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Implant offers hope for AMD sufferers

The sense of sight is a gift often taken for granted until it is lost. But for one 76-year-old, a unique surgery gave her another chance at seeing.

Suffering for years from age-related macular degeneration, Patty Gajewski’s vision deteriorated as the progressive eye disease attacked her eye’s macula, where the sharpest central vision occurs, and left her with only the outermost, peripheral vision.

Gajewski received assistance through the darkness from her adult children – mainly her daughter Linda Tedesco, who discovered online an alternative treatment surgery for her mother’s AMD.

The Food and Drug Administration-approved surgery, which is only for those suffering from end-stage AMD and who are age 75 and older, places a telescope implant in the eye to sharpen central vision.

Although the telescope implant decreases peripheral vision, it is only implanted in one eye so patients do not lose their peripheral vision entirely.

This telescope implant is part of CentraSight (, a larger treatment program that includes the initial evaluation for the implant, the coordination of the surgery and the post-operative rehabilitation.

“Patients are given a style of vision that they have not really seen before, and they need to be taught some of the tricks and principles of how to use it to their advantage,” said Dr. Kirk Packo, professor and chairman of the Department of Ophthalmology at Rush University Medical Center in Chicago.

Gajewski and Tedesco met with specialists in New York City who approved Gajewski for the surgery after extensive evaluation. The CentraSight program has trained doctors all across the country, thus making it easier for the mother and daughter to find information about the treatment.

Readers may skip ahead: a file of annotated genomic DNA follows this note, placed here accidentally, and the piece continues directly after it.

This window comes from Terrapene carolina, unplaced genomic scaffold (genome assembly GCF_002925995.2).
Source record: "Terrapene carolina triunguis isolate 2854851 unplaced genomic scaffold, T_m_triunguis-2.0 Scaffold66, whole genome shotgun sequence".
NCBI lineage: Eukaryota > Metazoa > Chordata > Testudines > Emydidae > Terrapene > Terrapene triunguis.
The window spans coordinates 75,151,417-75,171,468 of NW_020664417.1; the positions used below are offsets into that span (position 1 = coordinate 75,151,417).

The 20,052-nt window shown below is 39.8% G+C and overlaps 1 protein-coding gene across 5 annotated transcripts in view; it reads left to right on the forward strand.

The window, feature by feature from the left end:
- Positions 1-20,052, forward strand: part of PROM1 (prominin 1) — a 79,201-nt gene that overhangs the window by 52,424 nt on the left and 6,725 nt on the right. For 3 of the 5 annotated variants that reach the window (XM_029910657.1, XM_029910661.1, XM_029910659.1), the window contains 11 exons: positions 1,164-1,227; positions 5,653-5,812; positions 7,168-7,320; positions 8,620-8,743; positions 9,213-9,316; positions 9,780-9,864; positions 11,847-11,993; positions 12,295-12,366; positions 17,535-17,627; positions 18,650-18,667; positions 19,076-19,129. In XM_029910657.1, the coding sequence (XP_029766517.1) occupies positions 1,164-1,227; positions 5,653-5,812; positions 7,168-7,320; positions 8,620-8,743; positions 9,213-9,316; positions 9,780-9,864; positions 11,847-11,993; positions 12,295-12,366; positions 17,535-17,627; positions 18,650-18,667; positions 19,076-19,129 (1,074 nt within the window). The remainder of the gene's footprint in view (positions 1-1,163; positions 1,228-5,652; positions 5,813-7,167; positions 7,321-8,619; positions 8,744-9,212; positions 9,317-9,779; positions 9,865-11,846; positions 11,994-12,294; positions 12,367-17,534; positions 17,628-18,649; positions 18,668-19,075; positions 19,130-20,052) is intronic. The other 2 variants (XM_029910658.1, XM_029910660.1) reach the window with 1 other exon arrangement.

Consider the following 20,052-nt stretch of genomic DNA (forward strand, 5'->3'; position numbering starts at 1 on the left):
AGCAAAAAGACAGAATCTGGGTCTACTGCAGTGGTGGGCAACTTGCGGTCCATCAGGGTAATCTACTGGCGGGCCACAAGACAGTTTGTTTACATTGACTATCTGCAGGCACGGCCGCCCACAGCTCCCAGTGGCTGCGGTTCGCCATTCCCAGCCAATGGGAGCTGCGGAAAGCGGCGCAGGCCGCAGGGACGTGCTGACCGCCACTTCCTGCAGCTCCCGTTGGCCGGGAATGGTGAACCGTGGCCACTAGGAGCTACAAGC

The outpatient procedure went well for the Schenectady, N.Y., resident, whose first words after the February 2013 surgery were, “Oh, I can see!”

“With these scars, these people lose the ability to perform very everyday things,” Packo said. “(As a doctor) you’re able to provide smiles to patients once again, which is really nice.”

Prior to undergoing the telescopic surgery, Tedesco described her mother as “very secluded” due to the fact that she could no longer identify faces.

“What macular degeneration took away, surgery put back,” Tedesco said.

For Gajewski, her newfound freedom allowed her to return to doing the things she loved the most before she lost her sight. She looks forward to attending her grandchildren’s upcoming recitals, a feat she could not manage pre-surgery.

“I do my own sewing, I do my own laundry, I go down to the (YMCA) with the ladies,” Gajewski said.

Tedesco recommends the treatment for those who are going through end-stage AMD, but cautions that a strong support system is important to undergo the surgery and subsequent therapy.

“It’s not an overnight fix,” Tedesco said. “It takes time to get acclimated all over again. You need someone behind you to help you get through all this.”

“The best thing that happened is that my mother is back,” Tedesco said. “It has really given her her life back.”